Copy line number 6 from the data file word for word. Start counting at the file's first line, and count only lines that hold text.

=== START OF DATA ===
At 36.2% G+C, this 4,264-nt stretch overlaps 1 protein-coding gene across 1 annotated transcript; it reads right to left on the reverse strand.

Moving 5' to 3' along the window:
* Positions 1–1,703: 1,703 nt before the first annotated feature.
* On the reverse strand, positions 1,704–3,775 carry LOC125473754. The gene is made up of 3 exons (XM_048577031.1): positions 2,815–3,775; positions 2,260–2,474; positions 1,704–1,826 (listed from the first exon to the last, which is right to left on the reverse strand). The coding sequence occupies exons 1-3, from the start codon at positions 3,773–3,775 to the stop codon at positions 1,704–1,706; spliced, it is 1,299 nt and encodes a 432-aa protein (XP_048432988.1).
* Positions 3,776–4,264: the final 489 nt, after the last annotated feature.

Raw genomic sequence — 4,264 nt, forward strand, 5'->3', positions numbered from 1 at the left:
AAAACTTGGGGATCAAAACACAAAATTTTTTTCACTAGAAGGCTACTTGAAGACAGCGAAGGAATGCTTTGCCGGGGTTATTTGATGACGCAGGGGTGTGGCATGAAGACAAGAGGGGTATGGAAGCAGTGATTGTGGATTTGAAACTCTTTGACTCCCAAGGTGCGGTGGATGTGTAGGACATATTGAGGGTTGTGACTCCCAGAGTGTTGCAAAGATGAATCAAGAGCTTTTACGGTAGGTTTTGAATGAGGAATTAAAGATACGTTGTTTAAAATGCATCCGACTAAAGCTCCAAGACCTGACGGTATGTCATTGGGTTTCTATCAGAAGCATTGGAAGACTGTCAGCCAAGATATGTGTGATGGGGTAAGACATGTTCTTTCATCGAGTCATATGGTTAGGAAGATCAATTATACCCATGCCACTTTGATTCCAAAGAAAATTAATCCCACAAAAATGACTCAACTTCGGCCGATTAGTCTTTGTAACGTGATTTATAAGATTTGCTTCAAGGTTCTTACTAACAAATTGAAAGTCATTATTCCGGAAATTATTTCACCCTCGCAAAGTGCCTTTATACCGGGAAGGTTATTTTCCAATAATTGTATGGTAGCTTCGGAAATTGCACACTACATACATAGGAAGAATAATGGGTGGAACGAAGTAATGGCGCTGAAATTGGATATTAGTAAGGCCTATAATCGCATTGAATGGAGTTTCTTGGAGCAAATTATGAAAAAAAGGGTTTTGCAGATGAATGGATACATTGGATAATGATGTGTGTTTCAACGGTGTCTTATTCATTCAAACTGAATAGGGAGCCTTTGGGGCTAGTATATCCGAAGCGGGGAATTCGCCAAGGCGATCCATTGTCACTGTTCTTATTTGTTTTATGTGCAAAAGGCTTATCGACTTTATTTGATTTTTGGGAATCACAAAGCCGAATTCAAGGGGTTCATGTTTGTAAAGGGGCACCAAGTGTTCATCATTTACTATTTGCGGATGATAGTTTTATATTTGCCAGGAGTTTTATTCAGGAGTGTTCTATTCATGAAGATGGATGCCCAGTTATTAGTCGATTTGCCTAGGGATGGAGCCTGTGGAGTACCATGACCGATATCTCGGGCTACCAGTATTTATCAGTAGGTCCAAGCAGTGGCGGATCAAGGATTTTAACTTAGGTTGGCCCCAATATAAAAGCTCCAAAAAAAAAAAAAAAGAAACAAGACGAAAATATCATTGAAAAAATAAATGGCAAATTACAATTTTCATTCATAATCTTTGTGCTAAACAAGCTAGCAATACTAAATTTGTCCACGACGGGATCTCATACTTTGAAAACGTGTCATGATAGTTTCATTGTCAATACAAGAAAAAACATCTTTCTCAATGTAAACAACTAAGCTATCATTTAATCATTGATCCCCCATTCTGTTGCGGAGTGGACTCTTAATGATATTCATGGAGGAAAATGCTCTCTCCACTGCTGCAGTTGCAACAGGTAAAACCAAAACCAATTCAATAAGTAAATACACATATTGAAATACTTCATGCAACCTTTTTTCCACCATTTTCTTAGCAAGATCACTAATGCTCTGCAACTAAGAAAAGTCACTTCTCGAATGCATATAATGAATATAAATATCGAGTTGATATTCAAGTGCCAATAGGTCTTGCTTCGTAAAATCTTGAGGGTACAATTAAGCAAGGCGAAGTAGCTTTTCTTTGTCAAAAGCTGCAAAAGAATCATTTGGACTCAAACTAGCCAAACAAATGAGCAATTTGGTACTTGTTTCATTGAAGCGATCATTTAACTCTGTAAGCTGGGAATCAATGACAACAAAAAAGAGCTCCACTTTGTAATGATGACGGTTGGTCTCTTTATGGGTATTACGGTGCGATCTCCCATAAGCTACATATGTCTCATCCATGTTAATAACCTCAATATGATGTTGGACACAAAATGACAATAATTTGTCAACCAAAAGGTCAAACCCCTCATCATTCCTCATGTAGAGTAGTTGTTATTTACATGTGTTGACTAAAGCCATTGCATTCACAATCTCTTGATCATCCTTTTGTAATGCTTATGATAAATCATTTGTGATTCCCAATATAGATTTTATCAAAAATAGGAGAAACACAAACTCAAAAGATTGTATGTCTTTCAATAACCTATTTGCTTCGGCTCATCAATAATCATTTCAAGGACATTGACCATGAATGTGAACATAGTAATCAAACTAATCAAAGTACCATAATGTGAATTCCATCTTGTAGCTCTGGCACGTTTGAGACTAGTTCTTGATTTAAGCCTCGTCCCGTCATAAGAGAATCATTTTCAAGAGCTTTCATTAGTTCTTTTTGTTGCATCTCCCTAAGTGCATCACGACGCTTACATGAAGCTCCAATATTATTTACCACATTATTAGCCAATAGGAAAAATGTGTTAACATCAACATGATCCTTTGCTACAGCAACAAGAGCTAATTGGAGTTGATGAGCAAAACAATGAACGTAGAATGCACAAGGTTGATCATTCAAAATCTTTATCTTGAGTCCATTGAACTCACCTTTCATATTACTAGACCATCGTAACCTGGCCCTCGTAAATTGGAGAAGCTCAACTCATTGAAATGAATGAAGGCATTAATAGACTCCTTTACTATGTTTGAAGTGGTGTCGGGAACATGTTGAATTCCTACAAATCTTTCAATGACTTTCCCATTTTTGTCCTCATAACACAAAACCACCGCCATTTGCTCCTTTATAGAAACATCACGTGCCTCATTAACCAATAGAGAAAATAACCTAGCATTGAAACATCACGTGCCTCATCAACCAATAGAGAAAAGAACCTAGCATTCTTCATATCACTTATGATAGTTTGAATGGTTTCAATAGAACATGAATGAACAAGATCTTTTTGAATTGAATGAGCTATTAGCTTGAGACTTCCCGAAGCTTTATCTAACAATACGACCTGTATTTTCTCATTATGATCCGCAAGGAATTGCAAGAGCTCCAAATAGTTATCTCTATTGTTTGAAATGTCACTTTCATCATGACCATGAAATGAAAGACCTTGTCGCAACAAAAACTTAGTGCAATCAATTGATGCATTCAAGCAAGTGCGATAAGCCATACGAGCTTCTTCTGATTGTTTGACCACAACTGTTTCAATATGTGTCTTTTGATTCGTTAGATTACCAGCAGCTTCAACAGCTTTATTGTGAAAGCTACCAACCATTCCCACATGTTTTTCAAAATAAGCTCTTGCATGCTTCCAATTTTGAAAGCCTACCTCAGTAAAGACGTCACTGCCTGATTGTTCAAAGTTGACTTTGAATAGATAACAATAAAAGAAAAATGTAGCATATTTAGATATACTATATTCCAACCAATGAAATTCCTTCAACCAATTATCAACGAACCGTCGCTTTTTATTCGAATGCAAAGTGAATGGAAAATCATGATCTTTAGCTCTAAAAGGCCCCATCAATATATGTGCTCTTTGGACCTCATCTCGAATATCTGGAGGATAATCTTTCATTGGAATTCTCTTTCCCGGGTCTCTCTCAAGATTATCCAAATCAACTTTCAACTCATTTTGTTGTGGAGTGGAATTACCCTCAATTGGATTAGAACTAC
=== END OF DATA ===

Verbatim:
Raw genomic sequence — 4,264 nt, forward strand, 5'->3', positions numbered from 1 at the left: